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Title: Involvement of the lysosomal protein NPC1 in the pathogenesis of Huntington's disease
Author: Clark, Emily
ISNI:       0000 0004 7223 7074
Awarding Body: Cardiff University
Current Institution: Cardiff University
Date of Award: 2017
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Huntington's disease is an autosomal dominant inherited neurodegenerative disease, with cognitive, motor and psychiatric defects and no known therapy. Altered lipid metabolism and lysosomal dysfunction have been seen in Huntington's disease (HD), including lysosomal expansion, a key feature of a type of disease known as lysosomal storage disorders (LSDs). HD shares similarities with one LSD in particular, Niemann- Pick type C (NPC), suggesting common mechanisms. We have identified NPC-like phenotypes in HD models, including lipid storage, trafficking defects, and lysosomal Ca2+ dysfunction, and the NPC protein NPC1 directly interacts with both normal and mutant huntingtin. We therefore tested the approved NPC therapy miglustat in HD models, and found beneficial effects. Lipid trafficking, Ca2+ signalling and lysosomal storage phenotypes in HD iPSC-derived neuronal cells were improved after miglustat treatment, and climbing ability in Drosophila melanogaster HD models was partially improved. Nucleic acid vectors are an essential tool in HD research and therapy. Lipid- and polymer-based vectors enter the cell via the endocytic system, and may cause altered function. Use of these vectors alone induced lysosomal expansion, phospholipid storage, and altered expression of endocytic proteins, potentially producing artefacts or interfering with delivery of therapies. We have found evidence that HD has lysosomal storage defects which may be due to disruption of NPC1, a previously unidentified component of HD pathology. Our observations also support the theory that huntingtin may be associated with the lysosome under normal as well as pathogenic conditions. The presence of related mechanisms in these two diseases suggests that knowledge from NPC and the LSD field may be useful in HD, and we have demonstrated that the NPC1 therapy miglustat is beneficial in HD models, a finding which will be developed to therapeutic tests in HD patients.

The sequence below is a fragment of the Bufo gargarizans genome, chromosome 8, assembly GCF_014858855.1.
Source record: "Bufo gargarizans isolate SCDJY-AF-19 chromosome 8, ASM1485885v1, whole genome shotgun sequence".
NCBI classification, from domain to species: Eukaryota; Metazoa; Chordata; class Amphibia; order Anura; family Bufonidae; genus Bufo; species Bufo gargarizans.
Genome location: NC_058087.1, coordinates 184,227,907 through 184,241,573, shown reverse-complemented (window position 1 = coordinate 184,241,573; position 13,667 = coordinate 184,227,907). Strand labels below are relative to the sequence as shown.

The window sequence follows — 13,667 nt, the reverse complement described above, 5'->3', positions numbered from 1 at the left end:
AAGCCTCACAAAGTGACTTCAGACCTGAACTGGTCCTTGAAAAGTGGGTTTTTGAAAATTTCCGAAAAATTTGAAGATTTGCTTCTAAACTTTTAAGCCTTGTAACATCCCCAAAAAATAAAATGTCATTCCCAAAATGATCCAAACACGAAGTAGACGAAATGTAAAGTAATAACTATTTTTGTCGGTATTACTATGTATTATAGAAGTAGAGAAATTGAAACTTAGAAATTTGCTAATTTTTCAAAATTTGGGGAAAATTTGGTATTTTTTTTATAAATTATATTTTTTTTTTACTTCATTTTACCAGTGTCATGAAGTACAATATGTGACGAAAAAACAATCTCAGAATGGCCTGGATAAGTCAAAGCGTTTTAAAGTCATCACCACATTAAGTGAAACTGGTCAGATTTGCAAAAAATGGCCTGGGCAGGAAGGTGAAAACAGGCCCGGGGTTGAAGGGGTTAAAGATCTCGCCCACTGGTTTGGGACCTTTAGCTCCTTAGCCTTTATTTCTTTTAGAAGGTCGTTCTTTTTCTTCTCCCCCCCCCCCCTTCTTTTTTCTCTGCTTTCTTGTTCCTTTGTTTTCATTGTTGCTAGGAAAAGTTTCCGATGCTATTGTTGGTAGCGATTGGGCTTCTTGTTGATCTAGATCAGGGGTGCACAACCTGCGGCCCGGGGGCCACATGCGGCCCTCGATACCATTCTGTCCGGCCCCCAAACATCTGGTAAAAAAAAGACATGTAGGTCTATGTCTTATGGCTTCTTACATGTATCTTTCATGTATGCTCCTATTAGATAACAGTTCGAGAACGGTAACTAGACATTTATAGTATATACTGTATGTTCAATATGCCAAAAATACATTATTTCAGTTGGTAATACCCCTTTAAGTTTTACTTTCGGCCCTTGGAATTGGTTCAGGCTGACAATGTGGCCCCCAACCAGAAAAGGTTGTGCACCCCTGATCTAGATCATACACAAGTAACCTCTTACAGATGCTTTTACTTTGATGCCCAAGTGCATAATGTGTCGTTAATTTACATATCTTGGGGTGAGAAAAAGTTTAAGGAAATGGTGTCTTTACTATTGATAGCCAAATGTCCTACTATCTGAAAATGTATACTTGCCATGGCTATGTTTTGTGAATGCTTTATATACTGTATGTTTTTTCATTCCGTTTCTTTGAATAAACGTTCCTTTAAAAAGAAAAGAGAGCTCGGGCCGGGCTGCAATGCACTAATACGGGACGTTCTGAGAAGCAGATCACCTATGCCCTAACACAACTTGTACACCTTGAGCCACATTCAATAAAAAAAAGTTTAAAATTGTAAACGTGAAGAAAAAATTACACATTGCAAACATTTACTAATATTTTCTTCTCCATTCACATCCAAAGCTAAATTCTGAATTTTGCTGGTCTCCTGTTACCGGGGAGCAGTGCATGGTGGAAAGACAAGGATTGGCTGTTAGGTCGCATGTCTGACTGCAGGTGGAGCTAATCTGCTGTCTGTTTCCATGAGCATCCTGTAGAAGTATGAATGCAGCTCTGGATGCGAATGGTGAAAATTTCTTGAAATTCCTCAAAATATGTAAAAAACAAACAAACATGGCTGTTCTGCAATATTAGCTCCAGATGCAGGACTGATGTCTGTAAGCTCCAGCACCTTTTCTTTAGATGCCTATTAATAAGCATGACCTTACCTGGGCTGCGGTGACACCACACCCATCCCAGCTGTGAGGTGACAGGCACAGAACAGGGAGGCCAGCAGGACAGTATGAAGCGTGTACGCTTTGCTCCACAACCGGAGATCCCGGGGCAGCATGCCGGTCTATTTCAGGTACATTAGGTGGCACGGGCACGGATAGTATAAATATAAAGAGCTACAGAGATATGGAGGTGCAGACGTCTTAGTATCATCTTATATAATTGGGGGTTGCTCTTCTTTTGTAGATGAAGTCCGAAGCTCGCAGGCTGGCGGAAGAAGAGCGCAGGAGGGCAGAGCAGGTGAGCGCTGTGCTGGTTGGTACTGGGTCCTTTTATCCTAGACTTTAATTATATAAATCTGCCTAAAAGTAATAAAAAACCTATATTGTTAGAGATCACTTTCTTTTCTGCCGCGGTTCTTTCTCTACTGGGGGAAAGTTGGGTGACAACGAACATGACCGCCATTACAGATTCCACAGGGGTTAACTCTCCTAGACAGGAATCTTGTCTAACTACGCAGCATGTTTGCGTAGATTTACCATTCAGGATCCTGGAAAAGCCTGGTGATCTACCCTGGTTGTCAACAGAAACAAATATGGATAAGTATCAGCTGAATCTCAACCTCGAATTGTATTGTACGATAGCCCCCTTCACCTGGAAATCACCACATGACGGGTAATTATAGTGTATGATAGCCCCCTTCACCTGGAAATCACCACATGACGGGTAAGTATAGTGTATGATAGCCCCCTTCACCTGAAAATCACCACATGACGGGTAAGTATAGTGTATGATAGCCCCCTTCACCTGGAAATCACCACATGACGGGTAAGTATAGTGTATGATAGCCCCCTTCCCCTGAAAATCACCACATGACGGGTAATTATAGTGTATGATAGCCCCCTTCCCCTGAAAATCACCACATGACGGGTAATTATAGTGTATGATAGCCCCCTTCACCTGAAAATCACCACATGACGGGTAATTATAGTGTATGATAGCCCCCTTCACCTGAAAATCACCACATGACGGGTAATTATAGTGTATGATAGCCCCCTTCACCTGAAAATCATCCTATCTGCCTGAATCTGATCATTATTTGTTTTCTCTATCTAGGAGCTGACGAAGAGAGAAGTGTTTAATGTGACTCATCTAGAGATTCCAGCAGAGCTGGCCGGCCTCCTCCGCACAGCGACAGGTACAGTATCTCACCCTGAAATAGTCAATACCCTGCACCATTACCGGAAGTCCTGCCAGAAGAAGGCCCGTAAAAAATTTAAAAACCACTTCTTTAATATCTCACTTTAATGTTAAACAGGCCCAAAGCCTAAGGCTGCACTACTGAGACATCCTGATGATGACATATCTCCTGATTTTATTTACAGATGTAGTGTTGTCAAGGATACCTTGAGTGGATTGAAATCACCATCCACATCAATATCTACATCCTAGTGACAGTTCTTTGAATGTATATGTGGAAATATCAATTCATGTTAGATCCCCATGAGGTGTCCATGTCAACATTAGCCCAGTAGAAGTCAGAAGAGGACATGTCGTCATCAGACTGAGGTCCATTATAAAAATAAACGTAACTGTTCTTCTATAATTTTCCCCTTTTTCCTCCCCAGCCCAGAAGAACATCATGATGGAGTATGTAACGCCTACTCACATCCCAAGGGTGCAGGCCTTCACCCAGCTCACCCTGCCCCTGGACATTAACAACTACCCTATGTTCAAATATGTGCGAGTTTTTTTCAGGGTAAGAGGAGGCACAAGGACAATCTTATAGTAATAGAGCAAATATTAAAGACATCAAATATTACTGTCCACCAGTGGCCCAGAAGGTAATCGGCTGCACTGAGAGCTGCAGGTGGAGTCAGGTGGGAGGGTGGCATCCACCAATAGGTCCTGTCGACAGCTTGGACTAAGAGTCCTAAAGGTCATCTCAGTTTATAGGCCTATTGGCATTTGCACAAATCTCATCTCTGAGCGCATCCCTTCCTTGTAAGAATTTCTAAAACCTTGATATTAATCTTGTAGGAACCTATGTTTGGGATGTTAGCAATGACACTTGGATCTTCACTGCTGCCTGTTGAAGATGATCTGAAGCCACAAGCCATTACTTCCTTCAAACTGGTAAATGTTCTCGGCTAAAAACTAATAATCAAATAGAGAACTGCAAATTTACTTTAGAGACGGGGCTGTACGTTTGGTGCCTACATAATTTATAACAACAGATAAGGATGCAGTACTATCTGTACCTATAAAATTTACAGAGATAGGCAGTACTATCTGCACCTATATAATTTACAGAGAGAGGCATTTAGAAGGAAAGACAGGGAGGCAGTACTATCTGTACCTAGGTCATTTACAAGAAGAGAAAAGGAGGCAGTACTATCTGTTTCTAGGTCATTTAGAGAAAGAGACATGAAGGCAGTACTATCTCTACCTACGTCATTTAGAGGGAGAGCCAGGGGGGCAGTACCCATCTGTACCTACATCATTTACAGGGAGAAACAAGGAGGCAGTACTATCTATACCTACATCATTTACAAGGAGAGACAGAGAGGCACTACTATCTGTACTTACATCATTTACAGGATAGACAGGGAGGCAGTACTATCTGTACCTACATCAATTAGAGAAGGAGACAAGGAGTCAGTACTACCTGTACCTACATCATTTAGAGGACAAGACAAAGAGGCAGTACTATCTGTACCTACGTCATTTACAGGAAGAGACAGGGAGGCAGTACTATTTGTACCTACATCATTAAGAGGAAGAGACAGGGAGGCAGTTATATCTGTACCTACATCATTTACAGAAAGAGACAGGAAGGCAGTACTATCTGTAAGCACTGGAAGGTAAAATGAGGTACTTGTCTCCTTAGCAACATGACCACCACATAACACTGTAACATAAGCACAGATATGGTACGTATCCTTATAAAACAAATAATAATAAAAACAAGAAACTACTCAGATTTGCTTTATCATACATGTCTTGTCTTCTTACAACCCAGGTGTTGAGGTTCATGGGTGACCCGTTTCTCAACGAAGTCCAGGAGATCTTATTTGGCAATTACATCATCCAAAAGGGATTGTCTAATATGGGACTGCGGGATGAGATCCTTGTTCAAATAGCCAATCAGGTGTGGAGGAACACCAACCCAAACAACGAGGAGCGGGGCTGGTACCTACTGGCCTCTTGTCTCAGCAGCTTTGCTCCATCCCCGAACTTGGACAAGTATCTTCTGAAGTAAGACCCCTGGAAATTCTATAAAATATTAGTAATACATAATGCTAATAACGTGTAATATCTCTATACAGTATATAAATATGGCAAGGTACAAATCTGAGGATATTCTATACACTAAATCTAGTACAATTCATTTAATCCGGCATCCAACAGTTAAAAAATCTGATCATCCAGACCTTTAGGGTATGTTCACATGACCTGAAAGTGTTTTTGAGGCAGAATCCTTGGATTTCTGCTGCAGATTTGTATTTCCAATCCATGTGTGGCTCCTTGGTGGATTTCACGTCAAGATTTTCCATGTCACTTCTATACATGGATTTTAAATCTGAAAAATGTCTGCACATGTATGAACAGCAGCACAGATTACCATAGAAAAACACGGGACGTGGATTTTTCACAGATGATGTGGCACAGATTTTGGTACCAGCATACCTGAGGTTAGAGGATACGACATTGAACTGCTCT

Supervisor: Not available Sponsor: Not available
Qualification Name: Thesis (Ph.D.) Qualification Level: Doctoral
EThOS ID:  DOI: Not available